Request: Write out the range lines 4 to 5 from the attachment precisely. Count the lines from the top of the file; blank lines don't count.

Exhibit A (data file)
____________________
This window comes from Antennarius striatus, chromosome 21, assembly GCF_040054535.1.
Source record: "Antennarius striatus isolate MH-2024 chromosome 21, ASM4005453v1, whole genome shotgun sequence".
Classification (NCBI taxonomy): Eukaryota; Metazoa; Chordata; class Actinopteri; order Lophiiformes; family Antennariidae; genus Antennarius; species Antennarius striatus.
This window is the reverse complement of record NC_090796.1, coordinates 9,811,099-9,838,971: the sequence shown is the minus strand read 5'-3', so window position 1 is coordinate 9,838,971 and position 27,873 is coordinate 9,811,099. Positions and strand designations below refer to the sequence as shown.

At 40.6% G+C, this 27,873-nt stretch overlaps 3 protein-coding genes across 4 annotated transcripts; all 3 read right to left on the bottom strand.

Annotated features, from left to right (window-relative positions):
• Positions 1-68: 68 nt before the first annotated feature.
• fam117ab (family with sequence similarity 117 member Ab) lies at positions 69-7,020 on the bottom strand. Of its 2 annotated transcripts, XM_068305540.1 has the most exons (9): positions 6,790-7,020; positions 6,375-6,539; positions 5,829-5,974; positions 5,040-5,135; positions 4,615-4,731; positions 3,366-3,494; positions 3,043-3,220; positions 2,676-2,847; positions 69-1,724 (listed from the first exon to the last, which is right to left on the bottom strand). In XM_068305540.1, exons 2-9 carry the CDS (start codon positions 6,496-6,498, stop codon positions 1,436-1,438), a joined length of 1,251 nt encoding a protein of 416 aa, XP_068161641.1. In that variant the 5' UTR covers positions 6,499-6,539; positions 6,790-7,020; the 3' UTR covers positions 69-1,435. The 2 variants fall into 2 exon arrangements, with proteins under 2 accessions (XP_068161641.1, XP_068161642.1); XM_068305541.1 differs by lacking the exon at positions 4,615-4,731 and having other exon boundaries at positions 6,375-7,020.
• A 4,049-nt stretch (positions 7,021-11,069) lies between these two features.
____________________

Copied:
This window is the reverse complement of record NC_090796.1, coordinates 9,811,099-9,838,971: the sequence shown is the minus strand read 5'-3', so window position 1 is coordinate 9,838,971 and position 27,873 is coordinate 9,811,099. Positions and strand designations below refer to the sequence as shown.

At 40.6% G+C, this 27,873-nt stretch overlaps 3 protein-coding genes across 4 annotated transcripts; all 3 read right to left on the bottom strand.